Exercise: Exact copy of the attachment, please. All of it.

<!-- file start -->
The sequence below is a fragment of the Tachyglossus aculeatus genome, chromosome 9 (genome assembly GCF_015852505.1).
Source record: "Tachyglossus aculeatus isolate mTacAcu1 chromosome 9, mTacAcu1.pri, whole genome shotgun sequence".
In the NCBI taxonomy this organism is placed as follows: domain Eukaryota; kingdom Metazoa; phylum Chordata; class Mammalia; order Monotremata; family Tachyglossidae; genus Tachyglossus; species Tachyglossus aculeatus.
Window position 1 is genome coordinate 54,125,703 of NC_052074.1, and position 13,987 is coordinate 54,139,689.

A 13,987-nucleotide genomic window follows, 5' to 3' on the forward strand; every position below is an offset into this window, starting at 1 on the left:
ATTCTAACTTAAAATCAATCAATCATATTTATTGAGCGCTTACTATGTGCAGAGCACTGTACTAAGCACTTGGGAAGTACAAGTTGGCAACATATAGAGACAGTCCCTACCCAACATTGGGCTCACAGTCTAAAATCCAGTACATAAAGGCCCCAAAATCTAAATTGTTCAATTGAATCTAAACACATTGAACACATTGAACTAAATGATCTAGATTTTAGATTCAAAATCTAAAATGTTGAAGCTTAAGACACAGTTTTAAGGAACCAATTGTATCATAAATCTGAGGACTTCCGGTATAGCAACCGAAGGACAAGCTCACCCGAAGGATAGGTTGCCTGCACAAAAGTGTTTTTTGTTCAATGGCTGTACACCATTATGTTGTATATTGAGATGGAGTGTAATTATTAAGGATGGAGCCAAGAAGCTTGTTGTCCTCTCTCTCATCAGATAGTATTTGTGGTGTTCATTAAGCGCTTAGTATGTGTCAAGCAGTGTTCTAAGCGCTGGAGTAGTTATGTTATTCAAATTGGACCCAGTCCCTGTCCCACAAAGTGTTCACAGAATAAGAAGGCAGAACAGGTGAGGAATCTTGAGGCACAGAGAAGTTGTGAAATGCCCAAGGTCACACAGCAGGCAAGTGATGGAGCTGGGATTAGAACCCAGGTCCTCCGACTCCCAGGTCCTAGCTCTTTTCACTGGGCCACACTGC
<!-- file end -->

The sequence below is a fragment of the Tachyglossus aculeatus genome, chromosome 9 (genome assembly GCF_015852505.1).
Source record: "Tachyglossus aculeatus isolate mTacAcu1 chromosome 9, mTacAcu1.pri, whole genome shotgun sequence".
In the NCBI taxonomy this organism is placed as follows: domain Eukaryota; kingdom Metazoa; phylum Chordata; class Mammalia; order Monotremata; family Tachyglossidae; genus Tachyglossus; species Tachyglossus aculeatus.
Window position 1 is genome coordinate 54,125,703 of NC_052074.1, and position 13,987 is coordinate 54,139,689.

A 13,987-nucleotide genomic window follows, 5' to 3' on the forward strand; every position below is an offset into this window, starting at 1 on the left:
ATTCTAACTTAAAATCAATCAATCATATTTATTGAGCGCTTACTATGTGCAGAGCACTGTACTAAGCACTTGGGAAGTACAAGTTGGCAACATATAGAGACAGTCCCTACCCAACATTGGGCTCACAGTCTAAAATCCAGTACATAAAGGCCCCAAAATCTAAATTGTTCAATTGAATCTAAACACATTGAACACATTGAACTAAATGATCTAGATTTTAGATTCAAAATCTAAAATGTTGAAGCTTAAGACACAGTTTTAAGGAACCAATTGTATCATAAATCTGAGGACTTCCGGTATAGCAACCGAAGGACAAGCTCACCCGAAGGATAGGTTGCCTGCACAAAAGTGTTTTTTGTTCAATGGCTGTACACCATTATGTTGTATATTGAGATGGAGTGTAATTATTAAGGATGGAGCCAAGAAGCTTGTTGTCCTCTCTCTCATCAGATAGTATTTGTGGTGTTCATTAAGCGCTTAGTATGTGTCAAGCAGTGTTCTAAGCGCTGGAGTAGTTATGTTATTCAAATTGGACCCAGTCCCTGTCCCACAAAGTGTTCACAGAATAAGAAGGCAGAACAGGTGAGGAATCTTGAGGCACAGAGAAGTTGTGAAATGCCCAAGGTCACACAGCAGGCAAGTGATGGAGCTGGGATTAGAACCCAGGTCCTCCGACTCCCAGGTCCTAGCTCTTTTCACTGGGCCACACTGC